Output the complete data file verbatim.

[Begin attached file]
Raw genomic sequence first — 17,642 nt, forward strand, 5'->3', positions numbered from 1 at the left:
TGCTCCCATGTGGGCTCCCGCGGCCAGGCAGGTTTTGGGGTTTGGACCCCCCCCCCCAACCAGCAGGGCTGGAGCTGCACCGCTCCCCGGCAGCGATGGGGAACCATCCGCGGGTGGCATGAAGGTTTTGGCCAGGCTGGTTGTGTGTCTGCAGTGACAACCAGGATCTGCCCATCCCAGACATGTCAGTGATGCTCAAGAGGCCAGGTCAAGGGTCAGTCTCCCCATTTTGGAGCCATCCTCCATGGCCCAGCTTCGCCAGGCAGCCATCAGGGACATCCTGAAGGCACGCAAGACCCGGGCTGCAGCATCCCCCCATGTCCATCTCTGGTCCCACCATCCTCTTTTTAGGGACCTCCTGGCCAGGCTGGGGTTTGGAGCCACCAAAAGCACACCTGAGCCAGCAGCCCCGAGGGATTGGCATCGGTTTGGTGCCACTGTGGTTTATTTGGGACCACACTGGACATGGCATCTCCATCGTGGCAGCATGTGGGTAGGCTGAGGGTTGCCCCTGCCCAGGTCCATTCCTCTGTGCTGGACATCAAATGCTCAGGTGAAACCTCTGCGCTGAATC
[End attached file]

Raw genomic sequence first — 17,642 nt, forward strand, 5'->3', positions numbered from 1 at the left:
TGCTCCCATGTGGGCTCCCGCGGCCAGGCAGGTTTTGGGGTTTGGACCCCCCCCCCCAACCAGCAGGGCTGGAGCTGCACCGCTCCCCGGCAGCGATGGGGAACCATCCGCGGGTGGCATGAAGGTTTTGGCCAGGCTGGTTGTGTGTCTGCAGTGACAACCAGGATCTGCCCATCCCAGACATGTCAGTGATGCTCAAGAGGCCAGGTCAAGGGTCAGTCTCCCCATTTTGGAGCCATCCTCCATGGCCCAGCTTCGCCAGGCAGCCATCAGGGACATCCTGAAGGCACGCAAGACCCGGGCTGCAGCATCCCCCCATGTCCATCTCTGGTCCCACCATCCTCTTTTTAGGGACCTCCTGGCCAGGCTGGGGTTTGGAGCCACCAAAAGCACACCTGAGCCAGCAGCCCCGAGGGATTGGCATCGGTTTGGTGCCACTGTGGTTTATTTGGGACCACACTGGACATGGCATCTCCATCGTGGCAGCATGTGGGTAGGCTGAGGGTTGCCCCTGCCCAGGTCCATTCCTCTGTGCTGGACATCAAATGCTCAGGTGAAACCTCTGCGCTGAATC